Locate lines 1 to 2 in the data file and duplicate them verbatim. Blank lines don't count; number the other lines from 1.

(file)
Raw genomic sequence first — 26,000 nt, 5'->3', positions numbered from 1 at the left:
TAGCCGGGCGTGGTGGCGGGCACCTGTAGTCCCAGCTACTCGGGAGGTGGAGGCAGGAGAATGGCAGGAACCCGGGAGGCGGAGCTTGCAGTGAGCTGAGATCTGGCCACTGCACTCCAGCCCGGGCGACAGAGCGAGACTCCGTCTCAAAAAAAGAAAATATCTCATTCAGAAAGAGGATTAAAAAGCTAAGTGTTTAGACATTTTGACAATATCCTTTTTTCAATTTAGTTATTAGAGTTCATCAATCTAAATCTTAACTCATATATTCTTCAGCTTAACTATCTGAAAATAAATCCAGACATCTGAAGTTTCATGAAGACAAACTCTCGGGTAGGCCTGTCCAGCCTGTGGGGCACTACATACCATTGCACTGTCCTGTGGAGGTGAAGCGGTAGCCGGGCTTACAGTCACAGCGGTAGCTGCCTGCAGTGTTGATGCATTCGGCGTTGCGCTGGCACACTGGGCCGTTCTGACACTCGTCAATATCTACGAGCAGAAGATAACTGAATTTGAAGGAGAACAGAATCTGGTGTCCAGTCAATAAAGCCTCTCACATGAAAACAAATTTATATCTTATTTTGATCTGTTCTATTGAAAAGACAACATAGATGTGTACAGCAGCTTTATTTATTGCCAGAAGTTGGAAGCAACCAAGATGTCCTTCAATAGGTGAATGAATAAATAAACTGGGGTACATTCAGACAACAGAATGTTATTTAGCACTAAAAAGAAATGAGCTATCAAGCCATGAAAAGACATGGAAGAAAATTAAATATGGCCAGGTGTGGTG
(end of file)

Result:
Raw genomic sequence first — 26,000 nt, 5'->3', positions numbered from 1 at the left:
TAGCCGGGCGTGGTGGCGGGCACCTGTAGTCCCAGCTACTCGGGAGGTGGAGGCAGGAGAATGGCAGGAACCCGGGAGGCGGAGCTTGCAGTGAGCTGAGATCTGGCCACTGCACTCCAGCCCGGGCGACAGAGCGAGACTCCGTCTCAAAAAAAGAAAATATCTCATTCAGAAAGAGGATTAAAAAGCTAAGTGTTTAGACATTTTGACAATATCCTTTTTTCAATTTAGTTATTAGAGTTCATCAATCTAAATCTTAACTCATATATTCTTCAGCTTAACTATCTGAAAATAAATCCAGACATCTGAAGTTTCATGAAGACAAACTCTCGGGTAGGCCTGTCCAGCCTGTGGGGCACTACATACCATTGCACTGTCCTGTGGAGGTGAAGCGGTAGCCGGGCTTACAGTCACAGCGGTAGCTGCCTGCAGTGTTGATGCATTCGGCGTTGCGCTGGCACACTGGGCCGTTCTGACACTCGTCAATATCTACGAGCAGAAGATAACTGAATTTGAAGGAGAACAGAATCTGGTGTCCAGTCAATAAAGCCTCTCACATGAAAACAAATTTATATCTTATTTTGATCTGTTCTATTGAAAAGACAACATAGATGTGTACAGCAGCTTTATTTATTGCCAGAAGTTGGAAGCAACCAAGATGTCCTTCAATAGGTGAATGAATAAATAAACTGGGGTACATTCAGACAACAGAATGTTATTTAGCACTAAAAAGAAATGAGCTATCAAGCCATGAAAAGACATGGAAGAAAATTAAATATGGCCAGGTGTGGTG